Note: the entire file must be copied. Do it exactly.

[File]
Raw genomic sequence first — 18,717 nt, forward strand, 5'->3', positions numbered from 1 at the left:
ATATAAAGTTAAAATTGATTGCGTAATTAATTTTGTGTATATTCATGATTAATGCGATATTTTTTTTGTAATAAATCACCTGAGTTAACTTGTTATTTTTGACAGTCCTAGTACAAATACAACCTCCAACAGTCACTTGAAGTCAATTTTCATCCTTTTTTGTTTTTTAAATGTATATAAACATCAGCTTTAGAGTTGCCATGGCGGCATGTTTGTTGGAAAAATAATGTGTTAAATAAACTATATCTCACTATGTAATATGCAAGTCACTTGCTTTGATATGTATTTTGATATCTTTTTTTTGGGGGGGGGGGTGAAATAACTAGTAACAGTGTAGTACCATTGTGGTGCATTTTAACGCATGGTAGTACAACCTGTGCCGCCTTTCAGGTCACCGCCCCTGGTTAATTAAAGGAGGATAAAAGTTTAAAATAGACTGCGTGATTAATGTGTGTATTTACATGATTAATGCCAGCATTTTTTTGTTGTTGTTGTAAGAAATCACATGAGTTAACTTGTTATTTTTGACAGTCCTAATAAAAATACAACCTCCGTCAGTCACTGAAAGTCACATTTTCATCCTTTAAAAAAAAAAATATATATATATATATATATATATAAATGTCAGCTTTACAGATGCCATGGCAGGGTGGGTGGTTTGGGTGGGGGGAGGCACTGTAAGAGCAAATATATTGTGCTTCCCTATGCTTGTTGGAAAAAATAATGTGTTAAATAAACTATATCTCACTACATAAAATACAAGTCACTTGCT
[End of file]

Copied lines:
Raw genomic sequence first — 18,717 nt, forward strand, 5'->3', positions numbered from 1 at the left:
ATATAAAGTTAAAATTGATTGCGTAATTAATTTTGTGTATATTCATGATTAATGCGATATTTTTTTTGTAATAAATCACCTGAGTTAACTTGTTATTTTTGACAGTCCTAGTACAAATACAACCTCCAACAGTCACTTGAAGTCAATTTTCATCCTTTTTTGTTTTTTAAATGTATATAAACATCAGCTTTAGAGTTGCCATGGCGGCATGTTTGTTGGAAAAATAATGTGTTAAATAAACTATATCTCACTATGTAATATGCAAGTCACTTGCTTTGATATGTATTTTGATATCTTTTTTTTGGGGGGGGGGGTGAAATAACTAGTAACAGTGTAGTACCATTGTGGTGCATTTTAACGCATGGTAGTACAACCTGTGCCGCCTTTCAGGTCACCGCCCCTGGTTAATTAAAGGAGGATAAAAGTTTAAAATAGACTGCGTGATTAATGTGTGTATTTACATGATTAATGCCAGCATTTTTTTGTTGTTGTTGTAAGAAATCACATGAGTTAACTTGTTATTTTTGACAGTCCTAATAAAAATACAACCTCCGTCAGTCACTGAAAGTCACATTTTCATCCTTTAAAAAAAAAAATATATATATATATATATATATATAAATGTCAGCTTTACAGATGCCATGGCAGGGTGGGTGGTTTGGGTGGGGGGAGGCACTGTAAGAGCAAATATATTGTGCTTCCCTATGCTTGTTGGAAAAAATAATGTGTTAAATAAACTATATCTCACTACATAAAATACAAGTCACTTGCT